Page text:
How to Live a Weatherproof Life

On a road trip exploring Vancouver Island, my husband John and I decided to stay a few days in Tofino, a town well-known for its beauty and recreation. 

Eager for my first day’s adventures, I was dismayed that morning when I read the weather forecast — almost two inches of rainfall. Wow, that’s a lot of rain, especially for a vacationer like me who just wants to go to the beach. 

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I asked at the hotel reception desk, “What do people do here when it rains?” The answer, so simple, so profound: “They put on a raincoat.” 

So that’s what we did, and we had a great time at the beach and other sites of interest. When late afternoon arrived we changed into dry clothes and enjoyed cocoa by the fireplace. It had been a perfect day. 

Of course, I recognize that a rainy day at the beach is no huge setback, nowhere near the far greater challenges that life sometimes presents. Nevertheless, as I reflect on that day, I find lessons about coping with harsher, more trying times. Which makes me wonder: How can I live a weatherproof life? 

How can I keep the storms of life from penetrating my inner being? How can I bring my own weather, as the saying goes?

First, I can see hardship as a temporary, outward condition. If I persevere, surely things will work out, even if not always in the time or manner I might have predicted. We call this outcome “serendipity,” when unexpected and even better-than-expected results occur. 

Second, and much more importantly, through these words from the writings of Baha’u’llah I find the rightness and beauty of all that happens to me: “The source of all good is trust in God, submission unto His command, and contentment with His holy will and pleasure.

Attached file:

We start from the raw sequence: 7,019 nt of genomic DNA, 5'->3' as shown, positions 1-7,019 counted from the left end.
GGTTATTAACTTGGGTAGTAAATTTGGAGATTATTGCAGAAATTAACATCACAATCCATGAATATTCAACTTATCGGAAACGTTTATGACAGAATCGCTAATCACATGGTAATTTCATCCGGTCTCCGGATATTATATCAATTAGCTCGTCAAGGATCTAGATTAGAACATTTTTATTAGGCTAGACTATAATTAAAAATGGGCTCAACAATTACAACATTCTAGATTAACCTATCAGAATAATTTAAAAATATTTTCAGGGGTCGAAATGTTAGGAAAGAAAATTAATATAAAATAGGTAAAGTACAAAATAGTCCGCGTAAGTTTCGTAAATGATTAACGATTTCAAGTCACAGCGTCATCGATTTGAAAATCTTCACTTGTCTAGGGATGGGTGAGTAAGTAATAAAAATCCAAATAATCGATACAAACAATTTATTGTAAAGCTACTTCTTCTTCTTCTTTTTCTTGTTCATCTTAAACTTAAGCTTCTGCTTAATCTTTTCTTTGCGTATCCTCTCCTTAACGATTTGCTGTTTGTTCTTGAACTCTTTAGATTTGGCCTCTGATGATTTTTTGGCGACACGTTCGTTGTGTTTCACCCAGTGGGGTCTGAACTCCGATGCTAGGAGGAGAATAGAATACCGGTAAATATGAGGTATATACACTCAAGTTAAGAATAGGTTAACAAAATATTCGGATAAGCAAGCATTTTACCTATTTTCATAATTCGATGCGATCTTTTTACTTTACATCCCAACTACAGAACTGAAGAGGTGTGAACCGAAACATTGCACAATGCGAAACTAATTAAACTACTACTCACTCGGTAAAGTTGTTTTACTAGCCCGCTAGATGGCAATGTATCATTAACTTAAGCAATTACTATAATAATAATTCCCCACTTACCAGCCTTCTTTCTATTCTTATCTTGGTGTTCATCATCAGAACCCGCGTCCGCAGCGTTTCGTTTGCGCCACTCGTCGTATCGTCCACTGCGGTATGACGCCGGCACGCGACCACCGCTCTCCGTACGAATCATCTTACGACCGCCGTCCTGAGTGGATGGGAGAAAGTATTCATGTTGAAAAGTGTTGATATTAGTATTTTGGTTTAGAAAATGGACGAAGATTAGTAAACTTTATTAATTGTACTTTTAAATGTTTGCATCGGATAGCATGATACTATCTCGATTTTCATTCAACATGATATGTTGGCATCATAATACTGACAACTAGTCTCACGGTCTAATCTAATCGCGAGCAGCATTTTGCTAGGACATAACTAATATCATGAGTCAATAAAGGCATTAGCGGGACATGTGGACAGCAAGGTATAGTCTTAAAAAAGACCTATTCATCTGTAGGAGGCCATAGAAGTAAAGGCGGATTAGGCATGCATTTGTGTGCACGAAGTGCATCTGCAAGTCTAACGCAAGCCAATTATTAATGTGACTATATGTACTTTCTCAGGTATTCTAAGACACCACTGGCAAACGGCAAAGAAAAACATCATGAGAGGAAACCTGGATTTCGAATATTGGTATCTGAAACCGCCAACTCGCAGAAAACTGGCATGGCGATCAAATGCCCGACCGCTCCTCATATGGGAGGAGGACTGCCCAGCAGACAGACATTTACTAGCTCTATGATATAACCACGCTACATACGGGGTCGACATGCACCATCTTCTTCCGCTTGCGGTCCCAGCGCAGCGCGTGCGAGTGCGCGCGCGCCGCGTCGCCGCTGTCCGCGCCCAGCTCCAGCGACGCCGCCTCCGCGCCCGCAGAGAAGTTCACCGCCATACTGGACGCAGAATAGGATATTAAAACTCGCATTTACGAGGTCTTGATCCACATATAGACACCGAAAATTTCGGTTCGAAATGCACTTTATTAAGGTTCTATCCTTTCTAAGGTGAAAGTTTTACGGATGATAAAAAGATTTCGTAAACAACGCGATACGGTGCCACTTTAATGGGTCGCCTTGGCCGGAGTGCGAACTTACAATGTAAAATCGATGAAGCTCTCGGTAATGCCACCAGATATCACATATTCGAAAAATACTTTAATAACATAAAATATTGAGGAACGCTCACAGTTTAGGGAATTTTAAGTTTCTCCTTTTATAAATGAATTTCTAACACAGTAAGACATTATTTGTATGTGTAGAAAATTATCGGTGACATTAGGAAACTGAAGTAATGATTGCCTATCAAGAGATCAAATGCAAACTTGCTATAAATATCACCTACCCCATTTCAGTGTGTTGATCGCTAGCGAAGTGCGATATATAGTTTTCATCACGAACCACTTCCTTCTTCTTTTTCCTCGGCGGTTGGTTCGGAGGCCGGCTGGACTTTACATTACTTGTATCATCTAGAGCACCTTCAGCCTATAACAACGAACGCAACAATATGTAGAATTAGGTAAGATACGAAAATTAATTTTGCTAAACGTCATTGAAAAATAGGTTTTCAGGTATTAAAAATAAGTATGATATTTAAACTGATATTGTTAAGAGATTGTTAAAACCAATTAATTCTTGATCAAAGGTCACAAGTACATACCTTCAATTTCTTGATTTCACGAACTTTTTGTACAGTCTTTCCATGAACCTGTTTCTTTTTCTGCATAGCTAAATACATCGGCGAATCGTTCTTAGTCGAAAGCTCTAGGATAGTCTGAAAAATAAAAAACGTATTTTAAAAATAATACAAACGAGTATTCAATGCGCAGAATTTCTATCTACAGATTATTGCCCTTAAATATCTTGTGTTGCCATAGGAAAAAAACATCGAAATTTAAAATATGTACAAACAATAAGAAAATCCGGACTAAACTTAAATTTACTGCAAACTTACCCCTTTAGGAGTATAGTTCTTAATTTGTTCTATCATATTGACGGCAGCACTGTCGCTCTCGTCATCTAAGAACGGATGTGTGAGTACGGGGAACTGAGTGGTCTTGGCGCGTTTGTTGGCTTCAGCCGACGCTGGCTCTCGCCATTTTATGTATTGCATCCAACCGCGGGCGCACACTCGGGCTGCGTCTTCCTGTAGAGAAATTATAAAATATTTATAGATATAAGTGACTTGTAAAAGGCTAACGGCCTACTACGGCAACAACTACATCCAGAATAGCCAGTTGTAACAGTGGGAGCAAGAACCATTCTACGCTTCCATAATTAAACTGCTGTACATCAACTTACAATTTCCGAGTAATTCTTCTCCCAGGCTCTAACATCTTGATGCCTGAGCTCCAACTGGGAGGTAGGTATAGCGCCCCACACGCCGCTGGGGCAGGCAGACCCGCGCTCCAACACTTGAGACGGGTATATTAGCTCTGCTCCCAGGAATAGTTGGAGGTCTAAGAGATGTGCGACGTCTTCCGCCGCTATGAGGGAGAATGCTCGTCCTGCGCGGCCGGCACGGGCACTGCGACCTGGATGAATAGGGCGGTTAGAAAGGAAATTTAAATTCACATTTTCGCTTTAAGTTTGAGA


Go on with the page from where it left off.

Then third, if I can be content then I can also be grateful when difficulties occur. These additional words from Baha’u’llah remind me to share my good fortune and to recognize troubles as character-building: “Be generous in prosperity, and thankful in adversity.

So I ask myself: “Have I ever been thankful in adversity?”

Mattie Stephanek, a boy who died at age 13 leaving behind an astonishing body of work showing wisdom far beyond his years, advised celebrating after getting through life’s storms:

We all have life storms, and when we get the rough times and we recover from them, we should celebrate that we got through it. No matter how bad it may seem, there’s always something beautiful that you can find.

When I am in the middle of a problem, I need to trust that it has a solution and that goodness will flow from the adversity. Much like the tides, life has is an ebb and flow — a rhythm. 

Perhaps just as importantly, I can keep a sense of humor, which is another way of saying that I can be detached. If I can accept the inevitable and move beyond my prior expectations, then I will become more flexible and resourceful. This can be an exhilarating experience as I ride the highs and the lows with confidence. 

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So to bring this back to where I started, whether figuring out what to do with a stormy vacation day or solving a larger and less trivial problem, I have many opportunities to express higher inner qualities. When I find myself going in an unexpected direction, I can be curious about what will happen instead. When I find myself in adverse circumstances, I can thank God for the challenges of life — which ultimately provide us with its bounties.

The more I think about it, the more I realize that faith, contentment, happiness, and humor keep me balanced and enriched. They keep me dry during the rain, bringing me the sunshine that always follows the storm.

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